Saturday, October 27, 2007

SM vs. Case-Shiller, revisited

Remember last month I tried fitting the LA Case-Shiller index to low-end north-of-Montana prices, specifically 9th, 10th, 12th, and Euclid? (As I noted before, I scaled the Case-Shiller curve to fit the north-of-Montana data, which doesn't matter in terms of percentage changes. Updated with for August, released 10/30.)

I found more sales data from 1989-92 (the last peak) and 2002-4, which I've added to refine a new graph (above). There were lower prices than my recollection of the last peak being over $900K. The lowest recorded prices appear to be:

$295K - 550 10th - 3/85?
$316K - 527 Euclid - 12/85
$450K - 545 12th - 11/86
$470K - 347 12th - 9/87
$605K - 348 12th - 1/88
$725K - 615 Euclid - 7/88
$712K - 560 9th - 8/89
$725K - 323 10th - 2/90 - Up ~150% from 1985
$735K - 326 9th - 11/90
$690K - 628 12th - 2/91
$600K - 438 12th - 11/92
$541K - 627 Euclid - 5/96 - Down ~25% from 2000

There appears a divergence this year, where north-of-Montana tear-down prices took one more jump up. Although $2,050K for 307 Euclid in 6/07 is pretty consistent (up ~275% from 1996), as is the apparent sale last week of tear-down 704 15th, last listing price $1,990K (not on graph).

I tried this again (graph above) with Sunset Park, specifically Hill and Ashland east of 11th. (Also see recent Hill St. sales from last April.)

This one's harder, perhaps because Sunset Park has less clear "tear-down" activity than north of Montana. In the last year there were two really low-end sales (the low points on the graph), $896K for 1408 Hill in 2/07, now demolished, and $928K for 1616 Hill, now rehabbed, but the rest were a step up in price and livability.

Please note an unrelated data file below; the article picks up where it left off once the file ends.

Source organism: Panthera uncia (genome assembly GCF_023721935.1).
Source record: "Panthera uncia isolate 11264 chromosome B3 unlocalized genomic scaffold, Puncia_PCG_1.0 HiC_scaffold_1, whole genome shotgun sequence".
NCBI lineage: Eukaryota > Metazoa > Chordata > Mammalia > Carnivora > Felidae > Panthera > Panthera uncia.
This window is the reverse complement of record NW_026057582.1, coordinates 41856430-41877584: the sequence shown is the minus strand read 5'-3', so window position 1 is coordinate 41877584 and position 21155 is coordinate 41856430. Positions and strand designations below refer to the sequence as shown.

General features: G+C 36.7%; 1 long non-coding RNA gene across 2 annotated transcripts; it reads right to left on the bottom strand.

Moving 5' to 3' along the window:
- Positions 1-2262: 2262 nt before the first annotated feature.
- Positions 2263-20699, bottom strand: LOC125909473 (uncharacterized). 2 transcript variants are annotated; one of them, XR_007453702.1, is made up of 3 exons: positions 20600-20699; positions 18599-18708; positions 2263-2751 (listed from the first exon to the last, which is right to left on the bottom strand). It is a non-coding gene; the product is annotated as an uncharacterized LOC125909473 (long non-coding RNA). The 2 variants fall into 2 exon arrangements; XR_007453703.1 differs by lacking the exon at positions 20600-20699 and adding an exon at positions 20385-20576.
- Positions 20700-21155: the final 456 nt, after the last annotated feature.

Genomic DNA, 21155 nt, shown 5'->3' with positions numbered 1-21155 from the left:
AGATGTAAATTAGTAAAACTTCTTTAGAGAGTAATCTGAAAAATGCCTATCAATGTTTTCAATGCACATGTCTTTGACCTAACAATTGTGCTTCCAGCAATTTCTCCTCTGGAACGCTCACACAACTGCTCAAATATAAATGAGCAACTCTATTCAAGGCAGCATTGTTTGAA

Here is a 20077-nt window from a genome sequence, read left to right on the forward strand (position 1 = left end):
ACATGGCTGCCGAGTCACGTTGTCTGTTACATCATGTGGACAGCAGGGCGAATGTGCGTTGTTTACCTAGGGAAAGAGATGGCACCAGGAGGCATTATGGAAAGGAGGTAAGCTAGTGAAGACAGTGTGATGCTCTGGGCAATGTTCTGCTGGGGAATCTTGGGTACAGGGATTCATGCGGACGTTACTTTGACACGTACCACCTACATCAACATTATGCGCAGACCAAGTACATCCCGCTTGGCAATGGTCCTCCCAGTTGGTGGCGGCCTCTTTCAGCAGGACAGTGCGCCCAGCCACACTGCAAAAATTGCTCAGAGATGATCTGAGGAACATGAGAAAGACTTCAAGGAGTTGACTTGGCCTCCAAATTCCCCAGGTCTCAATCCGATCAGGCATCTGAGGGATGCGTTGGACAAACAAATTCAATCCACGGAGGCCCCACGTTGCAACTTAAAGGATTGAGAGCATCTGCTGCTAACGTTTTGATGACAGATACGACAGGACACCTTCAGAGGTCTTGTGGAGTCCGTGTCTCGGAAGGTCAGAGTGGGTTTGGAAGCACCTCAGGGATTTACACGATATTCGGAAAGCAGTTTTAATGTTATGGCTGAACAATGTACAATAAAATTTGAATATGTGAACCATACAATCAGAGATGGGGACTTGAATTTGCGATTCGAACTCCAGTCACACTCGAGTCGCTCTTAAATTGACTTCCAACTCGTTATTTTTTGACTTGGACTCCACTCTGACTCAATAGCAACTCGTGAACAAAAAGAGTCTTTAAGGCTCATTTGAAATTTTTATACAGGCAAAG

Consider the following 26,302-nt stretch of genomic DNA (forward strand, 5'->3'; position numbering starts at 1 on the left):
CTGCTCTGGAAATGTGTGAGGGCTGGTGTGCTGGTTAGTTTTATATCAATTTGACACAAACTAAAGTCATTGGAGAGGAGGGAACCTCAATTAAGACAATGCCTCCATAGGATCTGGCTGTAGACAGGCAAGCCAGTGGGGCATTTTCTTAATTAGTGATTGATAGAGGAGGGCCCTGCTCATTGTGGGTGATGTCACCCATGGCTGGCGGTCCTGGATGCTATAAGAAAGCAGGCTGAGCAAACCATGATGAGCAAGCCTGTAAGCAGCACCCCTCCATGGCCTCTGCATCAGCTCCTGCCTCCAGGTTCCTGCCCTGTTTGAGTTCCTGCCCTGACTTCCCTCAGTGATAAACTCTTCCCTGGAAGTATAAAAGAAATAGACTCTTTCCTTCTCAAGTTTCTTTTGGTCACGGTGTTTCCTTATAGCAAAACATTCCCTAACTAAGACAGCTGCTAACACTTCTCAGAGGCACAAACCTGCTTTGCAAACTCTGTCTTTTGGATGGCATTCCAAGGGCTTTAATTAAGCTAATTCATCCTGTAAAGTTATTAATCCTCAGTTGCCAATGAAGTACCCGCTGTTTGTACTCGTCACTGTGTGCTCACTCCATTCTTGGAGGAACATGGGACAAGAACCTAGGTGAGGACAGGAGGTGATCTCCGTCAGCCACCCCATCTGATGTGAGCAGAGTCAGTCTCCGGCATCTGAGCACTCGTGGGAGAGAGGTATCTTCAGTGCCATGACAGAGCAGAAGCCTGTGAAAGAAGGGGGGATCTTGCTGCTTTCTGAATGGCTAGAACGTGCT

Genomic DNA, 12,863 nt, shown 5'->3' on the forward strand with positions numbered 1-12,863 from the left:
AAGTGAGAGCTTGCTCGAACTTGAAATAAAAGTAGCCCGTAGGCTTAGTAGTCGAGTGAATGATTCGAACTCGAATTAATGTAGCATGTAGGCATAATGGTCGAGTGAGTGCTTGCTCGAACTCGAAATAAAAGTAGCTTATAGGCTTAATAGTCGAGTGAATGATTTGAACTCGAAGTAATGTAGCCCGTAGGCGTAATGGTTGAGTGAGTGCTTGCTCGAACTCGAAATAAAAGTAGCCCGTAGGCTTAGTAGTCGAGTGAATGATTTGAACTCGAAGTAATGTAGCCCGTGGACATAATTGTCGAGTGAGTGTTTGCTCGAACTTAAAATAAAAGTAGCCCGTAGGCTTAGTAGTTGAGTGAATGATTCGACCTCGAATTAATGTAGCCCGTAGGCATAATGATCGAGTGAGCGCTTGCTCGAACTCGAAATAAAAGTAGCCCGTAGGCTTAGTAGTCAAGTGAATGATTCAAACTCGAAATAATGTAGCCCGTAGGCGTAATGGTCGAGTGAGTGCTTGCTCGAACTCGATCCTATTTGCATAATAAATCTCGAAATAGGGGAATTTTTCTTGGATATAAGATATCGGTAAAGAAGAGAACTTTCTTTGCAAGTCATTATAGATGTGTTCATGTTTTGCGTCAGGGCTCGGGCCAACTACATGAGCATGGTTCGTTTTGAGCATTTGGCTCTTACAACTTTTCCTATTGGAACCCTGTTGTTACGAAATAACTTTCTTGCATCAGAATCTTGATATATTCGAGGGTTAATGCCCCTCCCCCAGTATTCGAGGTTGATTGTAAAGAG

11 comments:

WarChestSM said...

Nice work. Markets go through cycles, and there is no better way to say this than looking at these graphs.

LA Times also had a front page article on how weakness is spreading to the westside and how the westside has lagged in terms of declines just as it did during the last down cycle.

But of course, we don't need the LA Times to tell us...thats what these blogs are for!

Anonymous said...

Thank you for this work. Let me make sure i am drawing the right conclusion

first, let's assume we are talking about very low end houses, houses only suitable for teardown.

North of Montana, these houses were 300k in 1995, reached a peak of around 750 around 1990, then fell to around 550 at the bottom around 1996. In early 2007 these houses reached 2.3 million. Today, late 2007 these houses are selling for below 2.0 million but we don't really know exactly where.

Is the above set of statements 100% in agreement with the evidence you gathered?

Newbie said...

I am reading this blog for the first time. The thing that jumps out at me most is the number of realtors and people who bought in the last five years who are posting to convince themselves that it's all going to be okay.

This was the greatest period of speculation in housing in the history of the United States, and L.A. is one of its ground zeros.

Do you people not read a newspaper? Do you not own a TV or radio? Do you not see what's been going on with... Merrill Lynch, Citibank, J.P. Morgan, Countrywide?